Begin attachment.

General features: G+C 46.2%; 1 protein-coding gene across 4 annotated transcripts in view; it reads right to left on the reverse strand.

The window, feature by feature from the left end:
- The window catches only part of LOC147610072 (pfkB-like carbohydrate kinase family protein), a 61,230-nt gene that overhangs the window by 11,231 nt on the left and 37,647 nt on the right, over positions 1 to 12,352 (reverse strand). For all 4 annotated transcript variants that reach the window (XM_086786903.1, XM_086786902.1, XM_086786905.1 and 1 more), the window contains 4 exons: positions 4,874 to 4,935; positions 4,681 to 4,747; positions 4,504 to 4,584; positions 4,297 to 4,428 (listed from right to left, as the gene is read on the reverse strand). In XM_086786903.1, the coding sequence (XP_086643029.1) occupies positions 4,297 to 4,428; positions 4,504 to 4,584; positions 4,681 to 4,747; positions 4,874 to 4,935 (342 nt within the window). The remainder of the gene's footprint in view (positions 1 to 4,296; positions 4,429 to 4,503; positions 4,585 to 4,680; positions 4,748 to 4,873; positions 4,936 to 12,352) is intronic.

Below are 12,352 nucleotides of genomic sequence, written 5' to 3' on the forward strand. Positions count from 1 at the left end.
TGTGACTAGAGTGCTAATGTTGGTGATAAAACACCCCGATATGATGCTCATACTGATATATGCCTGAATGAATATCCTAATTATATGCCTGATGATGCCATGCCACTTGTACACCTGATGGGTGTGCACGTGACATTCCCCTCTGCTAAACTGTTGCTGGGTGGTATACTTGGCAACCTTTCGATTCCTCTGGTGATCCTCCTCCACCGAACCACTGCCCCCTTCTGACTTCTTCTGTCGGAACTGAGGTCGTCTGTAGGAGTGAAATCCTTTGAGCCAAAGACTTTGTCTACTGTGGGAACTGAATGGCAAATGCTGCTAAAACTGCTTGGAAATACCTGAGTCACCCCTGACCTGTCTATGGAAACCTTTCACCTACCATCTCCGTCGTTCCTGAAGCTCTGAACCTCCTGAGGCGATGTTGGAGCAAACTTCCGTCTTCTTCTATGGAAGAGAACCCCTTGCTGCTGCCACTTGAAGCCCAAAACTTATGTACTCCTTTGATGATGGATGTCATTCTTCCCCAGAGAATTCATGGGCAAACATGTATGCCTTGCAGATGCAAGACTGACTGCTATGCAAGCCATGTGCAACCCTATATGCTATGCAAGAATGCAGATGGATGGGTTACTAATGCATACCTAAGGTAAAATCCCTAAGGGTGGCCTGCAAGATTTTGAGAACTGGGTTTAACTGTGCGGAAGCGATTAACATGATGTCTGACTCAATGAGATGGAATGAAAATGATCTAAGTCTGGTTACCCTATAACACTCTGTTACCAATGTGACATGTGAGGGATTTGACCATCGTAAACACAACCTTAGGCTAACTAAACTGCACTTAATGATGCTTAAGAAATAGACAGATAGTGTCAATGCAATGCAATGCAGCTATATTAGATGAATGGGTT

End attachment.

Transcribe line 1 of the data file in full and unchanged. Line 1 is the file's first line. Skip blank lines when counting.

General features: G+C 46.2%; 1 protein-coding gene across 4 annotated transcripts in view; it reads right to left on the reverse strand.